- Australia - elections - Kevin Rudd - media - Rupert Murdoch
Rudd takes on Murdoch as Australian election heats up
Australian PM Kevin Rudd has accused Rupert Murdoch of using his vast media empire to scupper the Labor Party’s election campaign in order to protect his own commercial interests.
Last Sunday saw Australian Prime Minister Kevin Rudd call a September 7 general election that pitches the head of the Labor Party against opposition leader Tony Abbott with the latter the favourite to come out on top.
But some argue that whatever promises or policy pledges the two men make during the election campaign, the real power in determining the outcome lies with a third man – Rupert Murdoch.
Despite recent scandals over the behaviour of his UK news organisations, Rupert Murdoch still wields substantial power through his media empire, not least in Australia, the country of his birth.
Just a day after the election was called, Murdoch’s News Corp Australia, the country’s biggest media group, nailed its colours firmly to the mast when one of its papers, the Daily Telegraph, began its election coverage with a picture of Rudd and the banner headline: “Now you finally have a chance to kick this mob out.”
Rudd, whose minority government trails the conservative opposition 48 percent to 52 percent in the latest opinion polls, told reporters on Tuesday there was no doubt Murdoch was attempting to engineer election defeat for Labor.
"I think he's made it fairly clear ... that he doesn't really like us, and would like to give us the old heave-ho," he said.
Commercial interests behind anti-Labor campaign?
Murdoch’s reasons for backing Abbot in the upcoming election are more to do with his commercial interests than his political beliefs, Rudd says.
Rudd claimed that Murdoch viewed Labor’s multi-billion dollar plan for a National Broadband Network (NBN) as a threat to the media magnate's part-owned Foxtel cable TV company.
“What is underneath all this?” Rudd said on ABC news on Wednesday. "Is it to do with the National Broadband Network representing a commercial threat to Foxtel?
The NBN project's faster internet speeds would reportedly make it easier for Australians to download movies and TV shows instead of paying for a Foxtel subscription
Rudd suggested that Abbott’s conservative coalition had used News Corp-owned Fox Studios in Sydney to launch their own proposals for a high-speed broadband network to imply Abbott and Murdoch were colluding.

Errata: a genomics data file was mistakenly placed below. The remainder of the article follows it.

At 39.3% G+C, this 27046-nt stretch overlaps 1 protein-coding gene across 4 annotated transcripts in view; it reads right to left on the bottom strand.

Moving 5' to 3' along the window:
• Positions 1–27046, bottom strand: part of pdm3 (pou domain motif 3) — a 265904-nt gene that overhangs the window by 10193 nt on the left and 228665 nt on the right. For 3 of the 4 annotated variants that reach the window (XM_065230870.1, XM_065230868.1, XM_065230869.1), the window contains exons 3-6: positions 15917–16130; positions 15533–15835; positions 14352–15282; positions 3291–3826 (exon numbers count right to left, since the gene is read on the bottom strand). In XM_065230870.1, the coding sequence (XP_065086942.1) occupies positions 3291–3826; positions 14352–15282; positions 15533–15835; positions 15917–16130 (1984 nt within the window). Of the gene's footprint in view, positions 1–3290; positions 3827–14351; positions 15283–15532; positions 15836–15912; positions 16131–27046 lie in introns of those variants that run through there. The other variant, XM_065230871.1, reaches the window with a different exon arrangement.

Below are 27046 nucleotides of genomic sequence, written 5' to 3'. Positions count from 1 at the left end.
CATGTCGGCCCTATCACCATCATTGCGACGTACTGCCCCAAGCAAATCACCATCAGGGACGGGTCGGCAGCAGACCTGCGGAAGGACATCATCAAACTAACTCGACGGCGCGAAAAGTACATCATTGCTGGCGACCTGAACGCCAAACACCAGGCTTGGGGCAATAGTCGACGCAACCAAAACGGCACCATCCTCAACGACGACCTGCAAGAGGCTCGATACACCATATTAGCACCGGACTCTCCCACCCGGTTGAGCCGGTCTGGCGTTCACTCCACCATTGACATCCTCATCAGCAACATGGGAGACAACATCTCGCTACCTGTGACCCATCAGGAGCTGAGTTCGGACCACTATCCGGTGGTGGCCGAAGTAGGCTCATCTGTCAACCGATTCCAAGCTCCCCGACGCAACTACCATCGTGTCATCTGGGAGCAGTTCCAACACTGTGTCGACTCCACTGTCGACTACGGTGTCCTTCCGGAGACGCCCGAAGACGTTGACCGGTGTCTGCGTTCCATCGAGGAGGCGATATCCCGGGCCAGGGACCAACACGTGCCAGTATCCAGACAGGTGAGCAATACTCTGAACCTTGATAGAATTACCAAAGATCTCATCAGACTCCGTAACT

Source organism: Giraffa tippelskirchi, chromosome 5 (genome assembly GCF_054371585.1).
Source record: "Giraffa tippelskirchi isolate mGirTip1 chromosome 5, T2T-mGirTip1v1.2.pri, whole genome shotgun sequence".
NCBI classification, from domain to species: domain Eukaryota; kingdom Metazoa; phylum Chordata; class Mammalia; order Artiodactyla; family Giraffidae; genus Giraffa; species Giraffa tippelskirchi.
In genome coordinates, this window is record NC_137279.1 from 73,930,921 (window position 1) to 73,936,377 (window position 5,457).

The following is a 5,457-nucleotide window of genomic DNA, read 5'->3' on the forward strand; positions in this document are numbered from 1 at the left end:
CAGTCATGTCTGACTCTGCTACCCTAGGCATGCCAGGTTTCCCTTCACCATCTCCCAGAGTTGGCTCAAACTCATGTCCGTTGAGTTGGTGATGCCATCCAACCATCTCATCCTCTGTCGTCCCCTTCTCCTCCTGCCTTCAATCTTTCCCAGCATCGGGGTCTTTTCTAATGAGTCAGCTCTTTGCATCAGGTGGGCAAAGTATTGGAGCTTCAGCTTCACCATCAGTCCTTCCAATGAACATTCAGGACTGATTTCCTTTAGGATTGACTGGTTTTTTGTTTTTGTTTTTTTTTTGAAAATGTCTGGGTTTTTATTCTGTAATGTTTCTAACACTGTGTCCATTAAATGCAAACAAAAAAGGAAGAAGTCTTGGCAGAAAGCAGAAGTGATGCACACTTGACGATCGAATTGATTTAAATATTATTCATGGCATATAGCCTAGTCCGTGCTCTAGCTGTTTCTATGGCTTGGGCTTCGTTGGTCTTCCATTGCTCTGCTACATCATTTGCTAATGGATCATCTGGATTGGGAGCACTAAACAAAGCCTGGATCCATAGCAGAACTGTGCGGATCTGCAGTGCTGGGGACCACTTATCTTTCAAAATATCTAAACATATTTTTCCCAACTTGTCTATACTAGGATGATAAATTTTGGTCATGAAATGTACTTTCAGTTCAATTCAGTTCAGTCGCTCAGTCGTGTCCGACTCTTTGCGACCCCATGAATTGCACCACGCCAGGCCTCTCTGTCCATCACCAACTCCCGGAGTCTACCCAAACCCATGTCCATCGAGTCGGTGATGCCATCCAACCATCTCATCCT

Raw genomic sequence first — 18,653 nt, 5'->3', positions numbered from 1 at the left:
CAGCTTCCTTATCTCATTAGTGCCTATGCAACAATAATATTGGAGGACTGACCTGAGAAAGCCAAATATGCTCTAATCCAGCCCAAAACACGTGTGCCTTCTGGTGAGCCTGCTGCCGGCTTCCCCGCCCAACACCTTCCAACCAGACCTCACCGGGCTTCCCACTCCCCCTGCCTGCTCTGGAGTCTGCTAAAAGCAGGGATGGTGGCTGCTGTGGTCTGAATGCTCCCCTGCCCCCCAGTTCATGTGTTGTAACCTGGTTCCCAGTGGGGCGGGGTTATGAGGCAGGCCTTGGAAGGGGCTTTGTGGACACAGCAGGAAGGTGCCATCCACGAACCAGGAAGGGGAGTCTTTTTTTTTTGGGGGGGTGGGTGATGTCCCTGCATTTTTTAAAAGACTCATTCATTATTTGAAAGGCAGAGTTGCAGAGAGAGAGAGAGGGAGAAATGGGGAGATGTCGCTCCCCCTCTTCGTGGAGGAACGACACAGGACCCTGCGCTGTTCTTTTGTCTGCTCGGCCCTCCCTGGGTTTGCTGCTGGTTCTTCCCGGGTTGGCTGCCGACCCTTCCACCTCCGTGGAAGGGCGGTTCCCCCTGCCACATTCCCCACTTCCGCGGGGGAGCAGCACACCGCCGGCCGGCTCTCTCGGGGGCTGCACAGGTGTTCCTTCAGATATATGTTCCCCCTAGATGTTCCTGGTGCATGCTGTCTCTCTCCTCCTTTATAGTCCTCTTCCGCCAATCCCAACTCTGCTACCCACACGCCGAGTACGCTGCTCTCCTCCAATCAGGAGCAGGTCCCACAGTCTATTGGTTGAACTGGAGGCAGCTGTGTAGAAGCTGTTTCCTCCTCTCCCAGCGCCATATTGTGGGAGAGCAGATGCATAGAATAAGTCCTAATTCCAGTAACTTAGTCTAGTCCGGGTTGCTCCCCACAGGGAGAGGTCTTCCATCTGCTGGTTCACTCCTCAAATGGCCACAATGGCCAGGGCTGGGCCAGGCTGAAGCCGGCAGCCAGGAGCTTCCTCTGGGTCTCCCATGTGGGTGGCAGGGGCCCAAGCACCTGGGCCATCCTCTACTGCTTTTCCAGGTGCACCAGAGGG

"I would like to hear some answers as to what discussions Mr Abbott may have had with Mr Murdoch on the future of Australia's National Broadband Network,” he said.
Despite Rudd’s allegations, or perhaps because of them, Murdoch’s media empire shows no sign of letting up on its attacks on the Labor Party.
On Thursday, the Telegraph once again took aim at Rudd, depicting him as Colonel Klink from the popular 1960s comedy Hogan's Heroes, wearing a Nazi uniform and a monocle, under the headline “I Know Nuthink”.
Rudd ‘acting like a jilted lover’
The opposition has also weighed in on the row as the election campaign turns into an increasingly toxic war of words.
Opposition broadband spokesman Malcolm Turnbull said that the Australian PM is acting "more and more like a jilted lover".
"Once the darling of the [Murdoch's] tabloids.... Now his years of sycophancy and duchessing editors with juicy leaks about his colleagues count for nothing. No wonder he's bitter," he told reporters.
Abbot, meanwhile, has denied that he has ever spoken to Murdoch about NBN and suggested Rudd was being oversensitive to stories in the press.
“We have a prime minister with a glass jaw and a thin skin,” he said.
Whatever the case, Rupert Murdoch is sure to play a pivotal role in deciding this election.
News Corp Australia owns around 146 different publications in the country, as well as numerous media websites.
A 2011 government report on the media industry found that publications owned by Murdoch accounted for 58 percent of the circulation of all daily newspapers in Australia, rising to 65 percent for national and metropolitan dailies.